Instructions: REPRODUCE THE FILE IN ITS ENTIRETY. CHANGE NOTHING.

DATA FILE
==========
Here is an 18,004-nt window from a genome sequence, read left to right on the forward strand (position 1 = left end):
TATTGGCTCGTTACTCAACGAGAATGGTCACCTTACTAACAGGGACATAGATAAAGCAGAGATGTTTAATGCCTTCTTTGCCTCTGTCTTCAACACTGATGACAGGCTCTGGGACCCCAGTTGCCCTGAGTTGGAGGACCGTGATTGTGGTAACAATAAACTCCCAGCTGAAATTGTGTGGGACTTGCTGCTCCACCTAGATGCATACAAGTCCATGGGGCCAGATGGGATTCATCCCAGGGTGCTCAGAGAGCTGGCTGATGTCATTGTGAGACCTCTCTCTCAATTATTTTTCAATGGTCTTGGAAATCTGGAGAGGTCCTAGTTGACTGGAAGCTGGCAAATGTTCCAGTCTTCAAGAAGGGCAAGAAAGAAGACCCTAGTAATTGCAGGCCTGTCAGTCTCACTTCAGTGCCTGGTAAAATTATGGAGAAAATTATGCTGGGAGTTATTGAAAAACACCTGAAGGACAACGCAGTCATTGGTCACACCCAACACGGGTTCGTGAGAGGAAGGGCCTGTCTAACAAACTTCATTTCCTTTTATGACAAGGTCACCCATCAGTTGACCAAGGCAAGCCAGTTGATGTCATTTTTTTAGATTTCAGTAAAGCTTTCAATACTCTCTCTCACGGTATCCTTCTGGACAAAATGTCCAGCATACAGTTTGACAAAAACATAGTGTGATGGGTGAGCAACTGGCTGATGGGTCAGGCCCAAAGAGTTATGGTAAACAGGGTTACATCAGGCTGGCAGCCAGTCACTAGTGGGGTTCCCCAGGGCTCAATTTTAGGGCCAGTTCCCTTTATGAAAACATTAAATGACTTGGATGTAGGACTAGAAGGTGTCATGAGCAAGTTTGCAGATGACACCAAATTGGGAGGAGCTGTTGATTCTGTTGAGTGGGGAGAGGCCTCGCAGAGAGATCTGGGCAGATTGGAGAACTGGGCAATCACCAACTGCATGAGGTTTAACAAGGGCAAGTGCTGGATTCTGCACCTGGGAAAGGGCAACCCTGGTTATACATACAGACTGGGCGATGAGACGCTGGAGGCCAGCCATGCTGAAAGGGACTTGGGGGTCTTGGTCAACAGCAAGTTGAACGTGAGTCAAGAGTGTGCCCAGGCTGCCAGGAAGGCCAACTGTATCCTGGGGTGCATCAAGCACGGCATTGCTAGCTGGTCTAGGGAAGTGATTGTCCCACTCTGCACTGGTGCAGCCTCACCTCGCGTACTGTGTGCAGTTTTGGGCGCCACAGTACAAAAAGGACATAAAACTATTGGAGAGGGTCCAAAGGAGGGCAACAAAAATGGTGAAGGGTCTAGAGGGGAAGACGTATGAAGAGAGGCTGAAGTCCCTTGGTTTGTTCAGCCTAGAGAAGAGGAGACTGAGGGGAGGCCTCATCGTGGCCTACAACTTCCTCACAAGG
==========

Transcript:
Here is an 18,004-nt window from a genome sequence, read left to right on the forward strand (position 1 = left end):
TATTGGCTCGTTACTCAACGAGAATGGTCACCTTACTAACAGGGACATAGATAAAGCAGAGATGTTTAATGCCTTCTTTGCCTCTGTCTTCAACACTGATGACAGGCTCTGGGACCCCAGTTGCCCTGAGTTGGAGGACCGTGATTGTGGTAACAATAAACTCCCAGCTGAAATTGTGTGGGACTTGCTGCTCCACCTAGATGCATACAAGTCCATGGGGCCAGATGGGATTCATCCCAGGGTGCTCAGAGAGCTGGCTGATGTCATTGTGAGACCTCTCTCTCAATTATTTTTCAATGGTCTTGGAAATCTGGAGAGGTCCTAGTTGACTGGAAGCTGGCAAATGTTCCAGTCTTCAAGAAGGGCAAGAAAGAAGACCCTAGTAATTGCAGGCCTGTCAGTCTCACTTCAGTGCCTGGTAAAATTATGGAGAAAATTATGCTGGGAGTTATTGAAAAACACCTGAAGGACAACGCAGTCATTGGTCACACCCAACACGGGTTCGTGAGAGGAAGGGCCTGTCTAACAAACTTCATTTCCTTTTATGACAAGGTCACCCATCAGTTGACCAAGGCAAGCCAGTTGATGTCATTTTTTTAGATTTCAGTAAAGCTTTCAATACTCTCTCTCACGGTATCCTTCTGGACAAAATGTCCAGCATACAGTTTGACAAAAACATAGTGTGATGGGTGAGCAACTGGCTGATGGGTCAGGCCCAAAGAGTTATGGTAAACAGGGTTACATCAGGCTGGCAGCCAGTCACTAGTGGGGTTCCCCAGGGCTCAATTTTAGGGCCAGTTCCCTTTATGAAAACATTAAATGACTTGGATGTAGGACTAGAAGGTGTCATGAGCAAGTTTGCAGATGACACCAAATTGGGAGGAGCTGTTGATTCTGTTGAGTGGGGAGAGGCCTCGCAGAGAGATCTGGGCAGATTGGAGAACTGGGCAATCACCAACTGCATGAGGTTTAACAAGGGCAAGTGCTGGATTCTGCACCTGGGAAAGGGCAACCCTGGTTATACATACAGACTGGGCGATGAGACGCTGGAGGCCAGCCATGCTGAAAGGGACTTGGGGGTCTTGGTCAACAGCAAGTTGAACGTGAGTCAAGAGTGTGCCCAGGCTGCCAGGAAGGCCAACTGTATCCTGGGGTGCATCAAGCACGGCATTGCTAGCTGGTCTAGGGAAGTGATTGTCCCACTCTGCACTGGTGCAGCCTCACCTCGCGTACTGTGTGCAGTTTTGGGCGCCACAGTACAAAAAGGACATAAAACTATTGGAGAGGGTCCAAAGGAGGGCAACAAAAATGGTGAAGGGTCTAGAGGGGAAGACGTATGAAGAGAGGCTGAAGTCCCTTGGTTTGTTCAGCCTAGAGAAGAGGAGACTGAGGGGAGGCCTCATCGTGGCCTACAACTTCCTCACAAGG